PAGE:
Growing Your Prepper Pantry

Growing your prepper pantry is not something that happens overnight. It’s a long term investment in both money and time. It takes a lot of planning and thinking ahead, so it is important to have a plan to grow it over time. Think about it as like building a house. Start by building up a solid foundation, then add in some structure, and finally top it off with a ceiling goal. That’s how we’ll build your pantry so you aren’t caught unprepared.

Growing your prepper pantry over time will keep you ready for a disaster.
Photo by Taryn Elliott on

What to Start With: The Blueprint for Growing Your Prepper Pantry

The best way to begin planning the start of your prepper pantry is to keep track of the things your family usually eats. Building a pantry of things no one likes is foolish and a waste of time and energy (and money). Track your normal meals and shopping lists for a few weeks to get a good picture of what is normal for you.

Now that you know what you normally like to keep on hand, start to track local sales, coupons, and even online deals. Buy one get one free sales, bulk buying, and strategic couponing can make creating your prepper pantry much easier, more affordable, and more efficient.

What to Buy First: The Foundation

Dry non-perishables are the perfect way to start growing your prepper pantry. Rice, beans, quinoa, couscous, pasta, and plain granola or oats are all examples of dry foods that will stay good long term as long as they’re kept sealed and in a cool, dry, pest proof environment. These items are very shelf stable, and are high in calories, protein, and carbs—making them a great meal option in an emergency situation. recommends having at least three days worth of food on hand in case of an emergency, but I prefer to have much more than that. Since you’re just starting out, try to store enough to last about a week. From there, you can build it up to last several months or longer depending on your situation.

What to Add In: The Structure

Once you have a good base of dry goods, you can begin to add in some structure. Canned goods, peanut butter, dehydrated meats, freeze dried fruits and veggies, and pickled items last a long time and are perfect for storage. Take advantage of the coupons and sales because you can buy extra of the things you normally buy. If you need one can, buy two. If there’s a great sale, buy four. You get the idea.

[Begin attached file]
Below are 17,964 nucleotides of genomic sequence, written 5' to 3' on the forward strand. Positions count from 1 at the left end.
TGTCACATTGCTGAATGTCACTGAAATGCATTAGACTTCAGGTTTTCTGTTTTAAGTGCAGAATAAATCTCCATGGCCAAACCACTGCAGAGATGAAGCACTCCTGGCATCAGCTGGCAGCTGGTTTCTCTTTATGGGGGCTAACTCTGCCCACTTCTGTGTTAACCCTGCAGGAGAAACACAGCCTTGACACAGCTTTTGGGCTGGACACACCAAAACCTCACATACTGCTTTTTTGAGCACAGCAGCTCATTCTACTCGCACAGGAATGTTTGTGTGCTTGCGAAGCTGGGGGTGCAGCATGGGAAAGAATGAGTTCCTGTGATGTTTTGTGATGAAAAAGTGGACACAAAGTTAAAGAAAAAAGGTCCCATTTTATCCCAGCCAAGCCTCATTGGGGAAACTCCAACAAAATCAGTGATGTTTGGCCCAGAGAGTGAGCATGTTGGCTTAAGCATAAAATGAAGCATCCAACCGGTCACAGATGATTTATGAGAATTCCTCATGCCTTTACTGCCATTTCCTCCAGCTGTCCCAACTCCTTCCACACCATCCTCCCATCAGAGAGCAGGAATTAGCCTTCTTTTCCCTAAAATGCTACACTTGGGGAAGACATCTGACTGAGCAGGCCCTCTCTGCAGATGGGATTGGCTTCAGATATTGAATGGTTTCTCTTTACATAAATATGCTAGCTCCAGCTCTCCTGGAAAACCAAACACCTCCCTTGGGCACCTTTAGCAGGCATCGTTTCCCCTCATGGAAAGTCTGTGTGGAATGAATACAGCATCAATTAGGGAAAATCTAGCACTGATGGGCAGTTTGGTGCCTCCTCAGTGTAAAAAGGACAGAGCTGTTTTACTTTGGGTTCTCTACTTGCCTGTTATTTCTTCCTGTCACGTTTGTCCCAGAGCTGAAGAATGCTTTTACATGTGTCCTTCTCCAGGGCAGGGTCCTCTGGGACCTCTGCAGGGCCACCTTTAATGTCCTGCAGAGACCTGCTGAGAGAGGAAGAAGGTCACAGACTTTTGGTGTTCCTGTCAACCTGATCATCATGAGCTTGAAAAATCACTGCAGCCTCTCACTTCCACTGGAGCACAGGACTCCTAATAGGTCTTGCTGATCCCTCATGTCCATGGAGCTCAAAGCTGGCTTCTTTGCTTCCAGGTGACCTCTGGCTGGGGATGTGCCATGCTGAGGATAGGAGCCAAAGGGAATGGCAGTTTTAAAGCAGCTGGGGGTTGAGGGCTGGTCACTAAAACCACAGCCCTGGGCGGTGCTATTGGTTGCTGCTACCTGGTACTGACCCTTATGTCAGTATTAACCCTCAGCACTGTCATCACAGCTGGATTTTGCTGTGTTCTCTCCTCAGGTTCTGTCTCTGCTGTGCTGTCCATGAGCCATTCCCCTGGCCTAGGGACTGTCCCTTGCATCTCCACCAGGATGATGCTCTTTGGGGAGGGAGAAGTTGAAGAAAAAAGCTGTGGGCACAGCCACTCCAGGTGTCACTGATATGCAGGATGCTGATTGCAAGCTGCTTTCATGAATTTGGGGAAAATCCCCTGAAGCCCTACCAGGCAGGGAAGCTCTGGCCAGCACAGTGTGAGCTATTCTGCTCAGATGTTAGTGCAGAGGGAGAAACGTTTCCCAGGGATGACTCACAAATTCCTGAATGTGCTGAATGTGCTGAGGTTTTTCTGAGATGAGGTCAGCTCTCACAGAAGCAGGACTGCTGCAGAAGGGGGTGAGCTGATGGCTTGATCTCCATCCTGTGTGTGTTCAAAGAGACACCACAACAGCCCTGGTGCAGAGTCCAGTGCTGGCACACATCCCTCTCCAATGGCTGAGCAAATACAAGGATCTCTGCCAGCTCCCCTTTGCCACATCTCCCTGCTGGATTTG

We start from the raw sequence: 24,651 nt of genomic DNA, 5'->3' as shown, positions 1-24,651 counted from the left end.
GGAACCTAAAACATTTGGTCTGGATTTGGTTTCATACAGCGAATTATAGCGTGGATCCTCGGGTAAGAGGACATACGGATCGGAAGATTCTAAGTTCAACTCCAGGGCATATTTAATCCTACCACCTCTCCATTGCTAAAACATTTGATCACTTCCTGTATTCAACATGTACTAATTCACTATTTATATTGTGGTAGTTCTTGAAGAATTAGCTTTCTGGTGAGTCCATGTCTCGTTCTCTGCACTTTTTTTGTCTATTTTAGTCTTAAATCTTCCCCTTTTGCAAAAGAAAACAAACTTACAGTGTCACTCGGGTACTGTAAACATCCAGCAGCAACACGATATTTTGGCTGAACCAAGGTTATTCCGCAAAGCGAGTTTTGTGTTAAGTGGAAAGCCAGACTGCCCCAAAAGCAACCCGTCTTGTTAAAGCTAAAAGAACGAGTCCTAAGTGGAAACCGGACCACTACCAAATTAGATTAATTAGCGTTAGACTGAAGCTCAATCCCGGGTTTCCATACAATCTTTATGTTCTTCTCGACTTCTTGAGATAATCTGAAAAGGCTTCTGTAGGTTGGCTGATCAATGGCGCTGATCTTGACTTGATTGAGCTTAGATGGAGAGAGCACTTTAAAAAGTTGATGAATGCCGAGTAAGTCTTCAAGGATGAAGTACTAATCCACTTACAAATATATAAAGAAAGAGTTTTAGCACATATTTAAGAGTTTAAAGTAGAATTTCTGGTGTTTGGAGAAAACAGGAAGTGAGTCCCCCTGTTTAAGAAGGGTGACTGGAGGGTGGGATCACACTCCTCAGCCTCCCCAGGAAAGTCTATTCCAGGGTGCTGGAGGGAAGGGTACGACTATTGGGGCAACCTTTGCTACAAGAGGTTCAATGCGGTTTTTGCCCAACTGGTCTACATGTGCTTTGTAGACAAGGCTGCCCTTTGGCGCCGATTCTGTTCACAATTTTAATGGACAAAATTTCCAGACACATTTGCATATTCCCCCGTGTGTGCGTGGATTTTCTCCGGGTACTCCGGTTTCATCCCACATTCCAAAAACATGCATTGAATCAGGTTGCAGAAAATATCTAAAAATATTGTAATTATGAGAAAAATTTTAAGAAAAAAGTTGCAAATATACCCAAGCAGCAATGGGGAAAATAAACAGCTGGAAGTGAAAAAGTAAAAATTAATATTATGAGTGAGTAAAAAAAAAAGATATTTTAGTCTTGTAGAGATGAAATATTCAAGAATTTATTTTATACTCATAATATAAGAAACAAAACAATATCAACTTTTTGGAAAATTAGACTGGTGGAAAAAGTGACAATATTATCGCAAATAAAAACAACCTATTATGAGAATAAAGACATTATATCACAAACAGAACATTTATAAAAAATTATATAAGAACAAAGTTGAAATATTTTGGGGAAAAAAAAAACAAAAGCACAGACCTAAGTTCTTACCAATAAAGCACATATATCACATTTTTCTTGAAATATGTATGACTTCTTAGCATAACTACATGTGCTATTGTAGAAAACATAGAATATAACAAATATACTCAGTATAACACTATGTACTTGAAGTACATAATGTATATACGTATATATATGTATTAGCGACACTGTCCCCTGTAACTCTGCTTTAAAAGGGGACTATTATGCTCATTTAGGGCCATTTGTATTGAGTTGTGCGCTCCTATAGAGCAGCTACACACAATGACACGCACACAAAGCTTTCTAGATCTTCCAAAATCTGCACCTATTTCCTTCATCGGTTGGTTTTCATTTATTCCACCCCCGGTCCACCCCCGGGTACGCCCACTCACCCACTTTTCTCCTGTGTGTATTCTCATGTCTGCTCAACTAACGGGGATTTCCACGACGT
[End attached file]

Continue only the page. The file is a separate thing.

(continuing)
Keeping these foods sealed is very important. They’ll only stay fresh as long as they remain unopened and stored in a cool, dry, pest proof area. These foods are great for a prepper pantry because they are shelf stable and highly nutritious. Whatever you buy, mark the date you bought it on the package. Rotate foods by expiration date. Growing your prepper panty is pointless if you end up with food that isn’t good anymore.

Top It Off: Growing Your Prepper Panty to the Ceiling

Knowing when you have enough is just as important as every other part of growing a prepper pantry. If you overstock on one thing, you won’t have space for other things. Your space must be well prepared and organized so you can find and store everything you need.

Have a cap-off point and stick to it. Be sure to mark specific spaces for what you want, and keep your items within those spaces. Think of your prepper pantry as a mini grocery store. You won’t know what you need, where to find it, or how much you have if it’s not organized.

Growing your prepper pantry over time is a process that requires patience. Take your time and think it through. You’ll have a pantry you can count on when you and your family need it most.

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